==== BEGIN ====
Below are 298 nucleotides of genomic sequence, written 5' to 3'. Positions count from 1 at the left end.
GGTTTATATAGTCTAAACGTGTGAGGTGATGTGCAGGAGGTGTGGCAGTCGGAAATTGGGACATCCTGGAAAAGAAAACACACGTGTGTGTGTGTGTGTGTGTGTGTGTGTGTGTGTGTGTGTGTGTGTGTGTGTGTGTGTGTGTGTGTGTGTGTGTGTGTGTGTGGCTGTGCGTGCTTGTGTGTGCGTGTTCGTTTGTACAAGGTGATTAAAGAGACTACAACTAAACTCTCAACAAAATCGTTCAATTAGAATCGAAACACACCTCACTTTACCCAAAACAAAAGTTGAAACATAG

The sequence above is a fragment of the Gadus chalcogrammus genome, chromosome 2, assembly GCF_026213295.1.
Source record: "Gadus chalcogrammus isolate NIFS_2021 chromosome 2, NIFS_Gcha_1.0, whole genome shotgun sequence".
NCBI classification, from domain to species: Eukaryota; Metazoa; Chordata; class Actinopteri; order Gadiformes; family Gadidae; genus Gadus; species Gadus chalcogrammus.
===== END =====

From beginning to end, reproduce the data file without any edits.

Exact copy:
Below are 298 nucleotides of genomic sequence, written 5' to 3'. Positions count from 1 at the left end.
GGTTTATATAGTCTAAACGTGTGAGGTGATGTGCAGGAGGTGTGGCAGTCGGAAATTGGGACATCCTGGAAAAGAAAACACACGTGTGTGTGTGTGTGTGTGTGTGTGTGTGTGTGTGTGTGTGTGTGTGTGTGTGTGTGTGTGTGTGTGTGTGTGTGTGTGTGTGGCTGTGCGTGCTTGTGTGTGCGTGTTCGTTTGTACAAGGTGATTAAAGAGACTACAACTAAACTCTCAACAAAATCGTTCAATTAGAATCGAAACACACCTCACTTTACCCAAAACAAAAGTTGAAACATAG

The sequence above is a fragment of the Gadus chalcogrammus genome, chromosome 2, assembly GCF_026213295.1.
Source record: "Gadus chalcogrammus isolate NIFS_2021 chromosome 2, NIFS_Gcha_1.0, whole genome shotgun sequence".
NCBI classification, from domain to species: Eukaryota; Metazoa; Chordata; class Actinopteri; order Gadiformes; family Gadidae; genus Gadus; species Gadus chalcogrammus.